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Sweden Looks To Ban Sale Of Fossil Fuel-Powered Cars By 2030

Sweden is getting serious about banning the sale of new gasoline and diesel powered cars by 2030 as the government commissioned an inquiry on Friday into how the Scandinavian country could best phase out fossil fuels and ban sales of fossil fuel-powered vehicles.

The report commissioned by the Swedish government today is a follow-up to the Statement of Government Policy from January this year, which said that “No new petrol- or diesel-driven cars will be sold after 2030. This is how we will reduce the major climate emissions from the transport sector.”

The government policy from January also stated that “Prospecting and new exploitation of coal, oil and fossil gas will be prohibited.”

Commenting on today’s commissioning of the report, Per Bolund, Minister for Financial Markets and Housing, and member of the Green Party, said in a statement:

“Sweden will be the world’s first fossil-free welfare nation. The transport sector is responsible for a third of Sweden’s emissions of greenhouse gases, and thus has a significant role to play in the climate transition.”

The report should be completed by February 1, 2021, and should analyze the conditions for introducing a national ban on sales of new gasoline and diesel cars, and how to exempt vehicles running on renewable fuels and electric hybrid vehicles from such a ban. The report will also analyze how an EU-wide ban on sales of new gasoline and diesel cars could be implemented and conditions for phasing out fossil fuels in the EU, Sweden said today.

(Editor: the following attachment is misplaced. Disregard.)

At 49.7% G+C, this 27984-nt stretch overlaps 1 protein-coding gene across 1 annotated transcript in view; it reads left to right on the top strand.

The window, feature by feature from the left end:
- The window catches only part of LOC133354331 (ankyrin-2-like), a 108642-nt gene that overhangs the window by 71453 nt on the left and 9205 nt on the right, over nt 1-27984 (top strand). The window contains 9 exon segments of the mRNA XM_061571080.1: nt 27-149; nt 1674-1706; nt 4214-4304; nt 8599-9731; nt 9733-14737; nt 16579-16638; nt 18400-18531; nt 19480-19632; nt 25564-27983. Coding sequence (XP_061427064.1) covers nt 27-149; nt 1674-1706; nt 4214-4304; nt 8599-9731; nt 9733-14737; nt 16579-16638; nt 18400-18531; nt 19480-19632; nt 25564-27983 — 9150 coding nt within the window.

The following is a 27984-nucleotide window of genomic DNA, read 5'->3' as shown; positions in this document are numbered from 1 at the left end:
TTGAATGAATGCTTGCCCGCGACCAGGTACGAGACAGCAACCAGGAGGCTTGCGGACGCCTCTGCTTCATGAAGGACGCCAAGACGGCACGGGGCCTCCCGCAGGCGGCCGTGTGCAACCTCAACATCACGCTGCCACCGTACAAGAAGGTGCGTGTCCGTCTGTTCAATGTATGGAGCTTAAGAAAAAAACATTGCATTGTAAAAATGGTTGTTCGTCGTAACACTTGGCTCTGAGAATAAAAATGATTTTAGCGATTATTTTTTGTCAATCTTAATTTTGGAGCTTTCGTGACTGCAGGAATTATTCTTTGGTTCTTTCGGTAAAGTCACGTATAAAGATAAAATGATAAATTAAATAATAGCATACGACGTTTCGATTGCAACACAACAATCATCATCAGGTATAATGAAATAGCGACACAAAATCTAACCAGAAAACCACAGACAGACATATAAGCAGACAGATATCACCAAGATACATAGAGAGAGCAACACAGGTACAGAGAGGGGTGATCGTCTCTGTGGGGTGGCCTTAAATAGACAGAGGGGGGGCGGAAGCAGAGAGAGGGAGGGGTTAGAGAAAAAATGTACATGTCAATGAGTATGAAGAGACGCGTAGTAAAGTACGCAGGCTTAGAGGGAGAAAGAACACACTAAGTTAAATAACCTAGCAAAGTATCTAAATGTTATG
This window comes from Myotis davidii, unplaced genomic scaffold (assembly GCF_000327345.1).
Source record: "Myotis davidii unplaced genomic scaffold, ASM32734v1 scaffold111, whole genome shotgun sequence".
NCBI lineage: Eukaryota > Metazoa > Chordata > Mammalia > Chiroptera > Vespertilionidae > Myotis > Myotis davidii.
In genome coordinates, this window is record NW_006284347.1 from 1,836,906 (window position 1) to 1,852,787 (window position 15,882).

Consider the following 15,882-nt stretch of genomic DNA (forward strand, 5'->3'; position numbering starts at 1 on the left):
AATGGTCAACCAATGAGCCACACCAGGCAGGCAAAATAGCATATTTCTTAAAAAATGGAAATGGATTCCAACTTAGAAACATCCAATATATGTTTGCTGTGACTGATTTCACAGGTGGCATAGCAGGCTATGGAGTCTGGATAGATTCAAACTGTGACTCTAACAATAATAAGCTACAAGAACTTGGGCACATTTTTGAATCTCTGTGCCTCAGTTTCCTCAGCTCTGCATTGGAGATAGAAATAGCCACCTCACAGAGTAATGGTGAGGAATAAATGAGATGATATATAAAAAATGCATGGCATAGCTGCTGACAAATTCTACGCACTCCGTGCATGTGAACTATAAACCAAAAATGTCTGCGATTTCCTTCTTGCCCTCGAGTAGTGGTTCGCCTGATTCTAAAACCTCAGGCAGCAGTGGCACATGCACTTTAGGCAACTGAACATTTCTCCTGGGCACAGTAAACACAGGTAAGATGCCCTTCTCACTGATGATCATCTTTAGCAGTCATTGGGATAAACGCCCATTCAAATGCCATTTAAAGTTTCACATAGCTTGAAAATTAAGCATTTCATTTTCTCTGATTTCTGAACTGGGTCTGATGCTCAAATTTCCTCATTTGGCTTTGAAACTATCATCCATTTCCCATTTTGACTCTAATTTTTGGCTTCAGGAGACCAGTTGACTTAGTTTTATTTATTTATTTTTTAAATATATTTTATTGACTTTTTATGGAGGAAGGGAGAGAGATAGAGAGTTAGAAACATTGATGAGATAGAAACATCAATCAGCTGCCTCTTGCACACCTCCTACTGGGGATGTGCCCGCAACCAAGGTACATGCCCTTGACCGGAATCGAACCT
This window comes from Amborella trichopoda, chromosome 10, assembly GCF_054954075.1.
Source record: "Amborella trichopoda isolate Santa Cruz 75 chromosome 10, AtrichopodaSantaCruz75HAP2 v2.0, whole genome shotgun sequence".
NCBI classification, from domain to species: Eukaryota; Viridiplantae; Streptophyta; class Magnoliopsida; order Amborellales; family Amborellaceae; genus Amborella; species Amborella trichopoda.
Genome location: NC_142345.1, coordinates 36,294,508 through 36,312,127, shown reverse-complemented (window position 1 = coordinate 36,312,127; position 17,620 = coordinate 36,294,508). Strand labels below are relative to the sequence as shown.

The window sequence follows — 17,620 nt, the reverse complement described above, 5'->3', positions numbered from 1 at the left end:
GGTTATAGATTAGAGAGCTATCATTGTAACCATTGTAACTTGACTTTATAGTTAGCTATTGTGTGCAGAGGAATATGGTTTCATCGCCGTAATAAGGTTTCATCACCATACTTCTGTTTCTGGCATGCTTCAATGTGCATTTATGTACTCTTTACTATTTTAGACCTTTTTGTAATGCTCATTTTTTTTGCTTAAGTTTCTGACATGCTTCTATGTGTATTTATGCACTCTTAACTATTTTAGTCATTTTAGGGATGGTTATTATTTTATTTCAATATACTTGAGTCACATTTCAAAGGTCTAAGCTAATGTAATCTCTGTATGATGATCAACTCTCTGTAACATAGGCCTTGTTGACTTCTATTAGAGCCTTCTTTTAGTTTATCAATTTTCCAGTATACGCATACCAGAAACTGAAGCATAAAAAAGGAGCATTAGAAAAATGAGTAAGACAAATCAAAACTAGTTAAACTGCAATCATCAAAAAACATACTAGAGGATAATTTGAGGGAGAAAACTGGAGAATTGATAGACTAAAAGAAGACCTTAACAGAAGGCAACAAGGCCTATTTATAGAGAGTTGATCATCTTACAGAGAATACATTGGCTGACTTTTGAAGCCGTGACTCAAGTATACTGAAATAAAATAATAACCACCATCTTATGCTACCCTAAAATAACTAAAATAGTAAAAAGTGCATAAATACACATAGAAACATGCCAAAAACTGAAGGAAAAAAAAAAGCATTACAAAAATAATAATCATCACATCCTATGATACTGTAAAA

Sweden, which has a population of around 10 million residents and is therefore a small market for vehicles, is one of the global leaders in terms of electric vehicles (EVs) market share. According to the International Energy Agency (IEA), Sweden is third globally in terms of EV market share with 8 percent, after Norway’s 46-percent EV share and Iceland’s 17-percent share of electric cars.   

Sweden is also the leader in the share of renewable energy use in the EU, and targets to eliminate subsidies for onshore wind farms by the end of 2021. Sweden generates more than 54 percent of its electricity from renewable sources on a sustainable basis. As early as in 2012, the Scandinavian country reached its 2020 target to have 50 percent of energy use from renewables. The country is targeting 100 percent renewable electricity generation by 2040.

By Tsvetana Paraskova for Oilprice.com

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  • Peter Bryn on December 24 2019 said:
    Excellent work Sweden! Great example for the world to follow.
  • Mamdouh Salameh on December 20 2019 said:
    Despite extensive global media support and generous financial subsidies going back at least two decades, electric vehicles (EVs) have never taken off seriously. The number of EVs and hybrid vehicles don’t exceed 5 million vehicles out of 1.5 billion internal combustion engines (ICEs) currently on the roads or 0.33%.

    The reason is that whilst EVs are benefiting from evolving technologies, ICEs are equally benefiting from the evolving motor technology. As a result, ICEs are not only getting more environmentally-friendlier but they are also able to outperform EVs in range, price, reliability and efficiency.

    Therefore, one shouldn’t get fooled by the rush of carmakers towards investing in EVs. This is being forced upon them by government regulations and also by wanting to burnish their environmental credentials rather than by business sense.

    The case of EVs is a clear lesson to Sweden and other European Union countries getting serious about banning the sale of new gasoline- and diesel-powered cars by 2030 or 2040.

    The pivotal lesson why Sweden has achieved great success in generating 54% of its electricity from renewable sources is because its energy transition achieved three realistic objectives: benefit to users, practicability and lucrative financial returns from renewables.

    This may not be the case for banning diesel- and gasoline-powered cars for the reasons outlined above. Mandatory transition will only achieve limited success.

    Dr Mamdouh G Salameh
    International Oil Economist
    Visiting Professor of Energy Economics at ESCP Europe Business School, London

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